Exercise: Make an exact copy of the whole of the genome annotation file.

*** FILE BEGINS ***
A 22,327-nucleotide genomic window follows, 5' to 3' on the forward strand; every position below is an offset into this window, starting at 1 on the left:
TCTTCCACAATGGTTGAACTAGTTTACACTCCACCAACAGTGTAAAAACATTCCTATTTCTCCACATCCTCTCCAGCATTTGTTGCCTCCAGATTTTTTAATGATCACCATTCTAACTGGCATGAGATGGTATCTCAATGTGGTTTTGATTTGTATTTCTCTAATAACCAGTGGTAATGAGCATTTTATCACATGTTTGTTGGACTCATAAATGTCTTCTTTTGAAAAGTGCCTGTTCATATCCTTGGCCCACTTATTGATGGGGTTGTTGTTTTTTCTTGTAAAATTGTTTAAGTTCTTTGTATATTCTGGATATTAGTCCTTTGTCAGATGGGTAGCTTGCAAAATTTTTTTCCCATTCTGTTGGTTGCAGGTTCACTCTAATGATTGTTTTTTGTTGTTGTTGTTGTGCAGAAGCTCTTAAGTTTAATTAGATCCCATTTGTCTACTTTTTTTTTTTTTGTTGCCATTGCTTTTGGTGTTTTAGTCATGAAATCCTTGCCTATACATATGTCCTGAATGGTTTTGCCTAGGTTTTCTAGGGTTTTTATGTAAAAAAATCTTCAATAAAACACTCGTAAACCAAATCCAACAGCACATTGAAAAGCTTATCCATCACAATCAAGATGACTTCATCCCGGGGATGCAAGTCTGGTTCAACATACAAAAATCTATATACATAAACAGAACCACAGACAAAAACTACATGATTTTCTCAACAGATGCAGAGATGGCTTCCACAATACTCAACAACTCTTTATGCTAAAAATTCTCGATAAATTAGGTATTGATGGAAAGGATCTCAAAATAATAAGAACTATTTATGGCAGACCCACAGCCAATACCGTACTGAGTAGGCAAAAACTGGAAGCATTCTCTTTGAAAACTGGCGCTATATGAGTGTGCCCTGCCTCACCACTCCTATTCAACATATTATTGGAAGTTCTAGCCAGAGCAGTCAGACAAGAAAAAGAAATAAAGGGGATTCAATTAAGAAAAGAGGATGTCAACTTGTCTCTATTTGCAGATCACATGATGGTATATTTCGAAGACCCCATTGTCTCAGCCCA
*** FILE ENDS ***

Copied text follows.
A 22,327-nucleotide genomic window follows, 5' to 3' on the forward strand; every position below is an offset into this window, starting at 1 on the left:
TCTTCCACAATGGTTGAACTAGTTTACACTCCACCAACAGTGTAAAAACATTCCTATTTCTCCACATCCTCTCCAGCATTTGTTGCCTCCAGATTTTTTAATGATCACCATTCTAACTGGCATGAGATGGTATCTCAATGTGGTTTTGATTTGTATTTCTCTAATAACCAGTGGTAATGAGCATTTTATCACATGTTTGTTGGACTCATAAATGTCTTCTTTTGAAAAGTGCCTGTTCATATCCTTGGCCCACTTATTGATGGGGTTGTTGTTTTTTCTTGTAAAATTGTTTAAGTTCTTTGTATATTCTGGATATTAGTCCTTTGTCAGATGGGTAGCTTGCAAAATTTTTTTCCCATTCTGTTGGTTGCAGGTTCACTCTAATGATTGTTTTTTGTTGTTGTTGTTGTGCAGAAGCTCTTAAGTTTAATTAGATCCCATTTGTCTACTTTTTTTTTTTTTGTTGCCATTGCTTTTGGTGTTTTAGTCATGAAATCCTTGCCTATACATATGTCCTGAATGGTTTTGCCTAGGTTTTCTAGGGTTTTTATGTAAAAAAATCTTCAATAAAACACTCGTAAACCAAATCCAACAGCACATTGAAAAGCTTATCCATCACAATCAAGATGACTTCATCCCGGGGATGCAAGTCTGGTTCAACATACAAAAATCTATATACATAAACAGAACCACAGACAAAAACTACATGATTTTCTCAACAGATGCAGAGATGGCTTCCACAATACTCAACAACTCTTTATGCTAAAAATTCTCGATAAATTAGGTATTGATGGAAAGGATCTCAAAATAATAAGAACTATTTATGGCAGACCCACAGCCAATACCGTACTGAGTAGGCAAAAACTGGAAGCATTCTCTTTGAAAACTGGCGCTATATGAGTGTGCCCTGCCTCACCACTCCTATTCAACATATTATTGGAAGTTCTAGCCAGAGCAGTCAGACAAGAAAAAGAAATAAAGGGGATTCAATTAAGAAAAGAGGATGTCAACTTGTCTCTATTTGCAGATCACATGATGGTATATTTCGAAGACCCCATTGTCTCAGCCCA